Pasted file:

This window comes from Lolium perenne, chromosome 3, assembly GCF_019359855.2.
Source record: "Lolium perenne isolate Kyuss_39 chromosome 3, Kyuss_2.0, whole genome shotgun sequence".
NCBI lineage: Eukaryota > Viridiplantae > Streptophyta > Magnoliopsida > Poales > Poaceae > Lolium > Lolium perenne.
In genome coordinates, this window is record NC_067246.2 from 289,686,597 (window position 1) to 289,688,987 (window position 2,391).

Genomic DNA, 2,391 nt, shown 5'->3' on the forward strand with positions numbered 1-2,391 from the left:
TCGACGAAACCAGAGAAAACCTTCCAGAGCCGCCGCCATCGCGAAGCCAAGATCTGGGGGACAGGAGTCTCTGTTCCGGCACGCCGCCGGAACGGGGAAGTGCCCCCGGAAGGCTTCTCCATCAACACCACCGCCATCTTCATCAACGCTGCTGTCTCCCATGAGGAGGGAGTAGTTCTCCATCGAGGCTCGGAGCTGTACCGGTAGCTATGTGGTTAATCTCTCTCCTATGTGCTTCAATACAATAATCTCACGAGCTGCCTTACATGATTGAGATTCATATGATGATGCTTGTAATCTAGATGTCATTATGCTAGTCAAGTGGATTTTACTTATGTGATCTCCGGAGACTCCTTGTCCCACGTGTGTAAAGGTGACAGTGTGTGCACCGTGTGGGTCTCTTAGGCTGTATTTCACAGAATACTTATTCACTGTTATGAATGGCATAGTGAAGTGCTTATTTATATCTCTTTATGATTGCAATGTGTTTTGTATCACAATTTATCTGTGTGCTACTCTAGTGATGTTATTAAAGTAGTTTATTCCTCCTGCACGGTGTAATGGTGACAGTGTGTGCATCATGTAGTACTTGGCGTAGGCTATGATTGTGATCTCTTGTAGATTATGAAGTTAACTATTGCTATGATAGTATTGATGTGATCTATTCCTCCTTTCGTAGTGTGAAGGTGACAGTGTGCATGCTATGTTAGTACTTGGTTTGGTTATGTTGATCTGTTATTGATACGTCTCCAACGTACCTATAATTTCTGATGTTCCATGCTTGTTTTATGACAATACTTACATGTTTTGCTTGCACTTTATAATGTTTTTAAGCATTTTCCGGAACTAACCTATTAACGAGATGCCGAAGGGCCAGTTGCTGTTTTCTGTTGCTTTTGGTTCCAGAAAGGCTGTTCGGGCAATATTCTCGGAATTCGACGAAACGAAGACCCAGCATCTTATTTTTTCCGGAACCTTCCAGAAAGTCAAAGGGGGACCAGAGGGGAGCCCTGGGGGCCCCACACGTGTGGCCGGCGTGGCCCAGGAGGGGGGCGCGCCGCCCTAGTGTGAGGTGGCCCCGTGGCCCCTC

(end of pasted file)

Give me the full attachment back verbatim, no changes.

This window comes from Lolium perenne, chromosome 3, assembly GCF_019359855.2.
Source record: "Lolium perenne isolate Kyuss_39 chromosome 3, Kyuss_2.0, whole genome shotgun sequence".
NCBI lineage: Eukaryota > Viridiplantae > Streptophyta > Magnoliopsida > Poales > Poaceae > Lolium > Lolium perenne.
In genome coordinates, this window is record NC_067246.2 from 289,686,597 (window position 1) to 289,688,987 (window position 2,391).

Genomic DNA, 2,391 nt, shown 5'->3' on the forward strand with positions numbered 1-2,391 from the left:
TCGACGAAACCAGAGAAAACCTTCCAGAGCCGCCGCCATCGCGAAGCCAAGATCTGGGGGACAGGAGTCTCTGTTCCGGCACGCCGCCGGAACGGGGAAGTGCCCCCGGAAGGCTTCTCCATCAACACCACCGCCATCTTCATCAACGCTGCTGTCTCCCATGAGGAGGGAGTAGTTCTCCATCGAGGCTCGGAGCTGTACCGGTAGCTATGTGGTTAATCTCTCTCCTATGTGCTTCAATACAATAATCTCACGAGCTGCCTTACATGATTGAGATTCATATGATGATGCTTGTAATCTAGATGTCATTATGCTAGTCAAGTGGATTTTACTTATGTGATCTCCGGAGACTCCTTGTCCCACGTGTGTAAAGGTGACAGTGTGTGCACCGTGTGGGTCTCTTAGGCTGTATTTCACAGAATACTTATTCACTGTTATGAATGGCATAGTGAAGTGCTTATTTATATCTCTTTATGATTGCAATGTGTTTTGTATCACAATTTATCTGTGTGCTACTCTAGTGATGTTATTAAAGTAGTTTATTCCTCCTGCACGGTGTAATGGTGACAGTGTGTGCATCATGTAGTACTTGGCGTAGGCTATGATTGTGATCTCTTGTAGATTATGAAGTTAACTATTGCTATGATAGTATTGATGTGATCTATTCCTCCTTTCGTAGTGTGAAGGTGACAGTGTGCATGCTATGTTAGTACTTGGTTTGGTTATGTTGATCTGTTATTGATACGTCTCCAACGTACCTATAATTTCTGATGTTCCATGCTTGTTTTATGACAATACTTACATGTTTTGCTTGCACTTTATAATGTTTTTAAGCATTTTCCGGAACTAACCTATTAACGAGATGCCGAAGGGCCAGTTGCTGTTTTCTGTTGCTTTTGGTTCCAGAAAGGCTGTTCGGGCAATATTCTCGGAATTCGACGAAACGAAGACCCAGCATCTTATTTTTTCCGGAACCTTCCAGAAAGTCAAAGGGGGACCAGAGGGGAGCCCTGGGGGCCCCACACGTGTGGCCGGCGTGGCCCAGGAGGGGGGCGCGCCGCCCTAGTGTGAGGTGGCCCCGTGGCCCCTC